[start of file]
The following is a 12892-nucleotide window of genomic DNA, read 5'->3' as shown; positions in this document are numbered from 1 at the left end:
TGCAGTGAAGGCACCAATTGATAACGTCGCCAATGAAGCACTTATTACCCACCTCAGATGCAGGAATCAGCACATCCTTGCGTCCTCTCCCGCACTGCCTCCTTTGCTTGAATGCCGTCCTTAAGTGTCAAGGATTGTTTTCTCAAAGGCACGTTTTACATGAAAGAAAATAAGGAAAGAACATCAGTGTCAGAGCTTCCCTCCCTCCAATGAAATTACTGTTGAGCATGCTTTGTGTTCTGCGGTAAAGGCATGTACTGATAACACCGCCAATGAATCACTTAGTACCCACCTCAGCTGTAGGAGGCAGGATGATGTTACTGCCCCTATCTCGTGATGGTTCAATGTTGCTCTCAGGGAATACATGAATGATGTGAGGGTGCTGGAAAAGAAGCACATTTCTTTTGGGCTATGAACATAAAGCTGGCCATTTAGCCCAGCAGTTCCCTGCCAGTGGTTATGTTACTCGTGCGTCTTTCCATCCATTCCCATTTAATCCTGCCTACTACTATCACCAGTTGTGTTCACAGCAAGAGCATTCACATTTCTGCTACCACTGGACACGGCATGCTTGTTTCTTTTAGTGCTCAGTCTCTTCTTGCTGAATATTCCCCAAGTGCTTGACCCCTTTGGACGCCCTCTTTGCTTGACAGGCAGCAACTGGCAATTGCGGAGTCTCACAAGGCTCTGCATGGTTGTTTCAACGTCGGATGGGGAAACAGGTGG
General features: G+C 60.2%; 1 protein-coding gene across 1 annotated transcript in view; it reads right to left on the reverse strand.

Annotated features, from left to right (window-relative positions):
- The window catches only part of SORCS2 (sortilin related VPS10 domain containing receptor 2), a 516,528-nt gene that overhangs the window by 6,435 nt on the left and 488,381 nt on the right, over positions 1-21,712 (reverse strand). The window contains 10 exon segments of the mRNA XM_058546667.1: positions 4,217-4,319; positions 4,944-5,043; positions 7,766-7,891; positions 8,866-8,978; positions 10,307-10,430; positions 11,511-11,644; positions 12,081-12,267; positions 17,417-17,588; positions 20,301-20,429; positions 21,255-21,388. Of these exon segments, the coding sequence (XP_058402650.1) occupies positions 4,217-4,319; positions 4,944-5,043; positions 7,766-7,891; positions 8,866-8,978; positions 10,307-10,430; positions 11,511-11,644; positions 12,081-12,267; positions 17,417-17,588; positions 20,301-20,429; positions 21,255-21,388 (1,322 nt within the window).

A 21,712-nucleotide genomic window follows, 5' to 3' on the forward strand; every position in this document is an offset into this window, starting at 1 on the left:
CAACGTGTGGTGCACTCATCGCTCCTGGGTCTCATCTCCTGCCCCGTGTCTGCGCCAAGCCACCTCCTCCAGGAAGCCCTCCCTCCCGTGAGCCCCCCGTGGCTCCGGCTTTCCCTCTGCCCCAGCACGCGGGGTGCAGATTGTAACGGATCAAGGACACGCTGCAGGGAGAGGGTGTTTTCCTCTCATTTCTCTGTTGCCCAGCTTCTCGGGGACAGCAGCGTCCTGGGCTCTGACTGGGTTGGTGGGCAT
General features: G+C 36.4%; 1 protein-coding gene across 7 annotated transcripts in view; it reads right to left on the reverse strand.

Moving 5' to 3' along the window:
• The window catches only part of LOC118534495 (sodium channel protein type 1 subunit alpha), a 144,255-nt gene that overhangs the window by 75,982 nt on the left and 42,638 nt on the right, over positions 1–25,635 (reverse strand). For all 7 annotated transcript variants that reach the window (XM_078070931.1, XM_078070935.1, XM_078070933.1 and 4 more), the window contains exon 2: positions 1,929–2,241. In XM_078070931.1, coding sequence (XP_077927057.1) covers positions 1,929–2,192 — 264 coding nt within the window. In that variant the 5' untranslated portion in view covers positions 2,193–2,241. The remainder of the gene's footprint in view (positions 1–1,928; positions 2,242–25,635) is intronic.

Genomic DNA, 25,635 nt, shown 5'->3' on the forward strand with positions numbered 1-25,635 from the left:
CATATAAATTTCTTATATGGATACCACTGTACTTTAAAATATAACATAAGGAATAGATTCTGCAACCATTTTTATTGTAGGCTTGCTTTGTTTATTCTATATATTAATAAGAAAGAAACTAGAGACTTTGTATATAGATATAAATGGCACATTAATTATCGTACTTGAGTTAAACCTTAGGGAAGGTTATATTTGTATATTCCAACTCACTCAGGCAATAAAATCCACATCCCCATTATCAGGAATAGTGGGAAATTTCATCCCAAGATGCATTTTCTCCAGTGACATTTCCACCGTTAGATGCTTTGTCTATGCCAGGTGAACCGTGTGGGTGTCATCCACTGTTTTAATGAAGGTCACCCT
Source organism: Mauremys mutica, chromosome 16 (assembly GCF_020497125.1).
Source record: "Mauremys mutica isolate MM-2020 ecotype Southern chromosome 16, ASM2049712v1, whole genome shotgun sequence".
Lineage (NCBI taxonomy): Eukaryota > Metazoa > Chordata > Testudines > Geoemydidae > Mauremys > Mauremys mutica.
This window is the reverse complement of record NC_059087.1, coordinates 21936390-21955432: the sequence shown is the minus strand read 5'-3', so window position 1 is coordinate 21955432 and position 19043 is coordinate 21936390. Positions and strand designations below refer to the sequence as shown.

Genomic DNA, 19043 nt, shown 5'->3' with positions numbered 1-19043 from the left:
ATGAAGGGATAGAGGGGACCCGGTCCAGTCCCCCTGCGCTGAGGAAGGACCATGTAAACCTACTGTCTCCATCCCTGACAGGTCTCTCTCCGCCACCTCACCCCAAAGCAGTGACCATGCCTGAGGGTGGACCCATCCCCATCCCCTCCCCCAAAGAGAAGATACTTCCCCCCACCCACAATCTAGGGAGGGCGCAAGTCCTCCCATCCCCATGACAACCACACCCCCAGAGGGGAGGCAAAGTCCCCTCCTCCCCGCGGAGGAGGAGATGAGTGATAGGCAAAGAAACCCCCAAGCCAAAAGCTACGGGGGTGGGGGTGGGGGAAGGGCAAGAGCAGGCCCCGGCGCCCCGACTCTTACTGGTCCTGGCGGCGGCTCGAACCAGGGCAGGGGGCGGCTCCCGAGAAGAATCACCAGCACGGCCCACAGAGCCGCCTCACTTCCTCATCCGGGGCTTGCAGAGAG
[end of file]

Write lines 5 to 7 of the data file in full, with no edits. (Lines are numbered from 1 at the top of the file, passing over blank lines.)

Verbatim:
- The window catches only part of SORCS2 (sortilin related VPS10 domain containing receptor 2), a 516,528-nt gene that overhangs the window by 6,435 nt on the left and 488,381 nt on the right, over positions 1-21,712 (reverse strand). The window contains 10 exon segments of the mRNA XM_058546667.1: positions 4,217-4,319; positions 4,944-5,043; positions 7,766-7,891; positions 8,866-8,978; positions 10,307-10,430; positions 11,511-11,644; positions 12,081-12,267; positions 17,417-17,588; positions 20,301-20,429; positions 21,255-21,388. Of these exon segments, the coding sequence (XP_058402650.1) occupies positions 4,217-4,319; positions 4,944-5,043; positions 7,766-7,891; positions 8,866-8,978; positions 10,307-10,430; positions 11,511-11,644; positions 12,081-12,267; positions 17,417-17,588; positions 20,301-20,429; positions 21,255-21,388 (1,322 nt within the window).

A 21,712-nucleotide genomic window follows, 5' to 3' on the forward strand; every position in this document is an offset into this window, starting at 1 on the left:
CAACGTGTGGTGCACTCATCGCTCCTGGGTCTCATCTCCTGCCCCGTGTCTGCGCCAAGCCACCTCCTCCAGGAAGCCCTCCCTCCCGTGAGCCCCCCGTGGCTCCGGCTTTCCCTCTGCCCCAGCACGCGGGGTGCAGATTGTAACGGATCAAGGACACGCTGCAGGGAGAGGGTGTTTTCCTCTCATTTCTCTGTTGCCCAGCTTCTCGGGGACAGCAGCGTCCTGGGCTCTGACTGGGTTGGTGGGCAT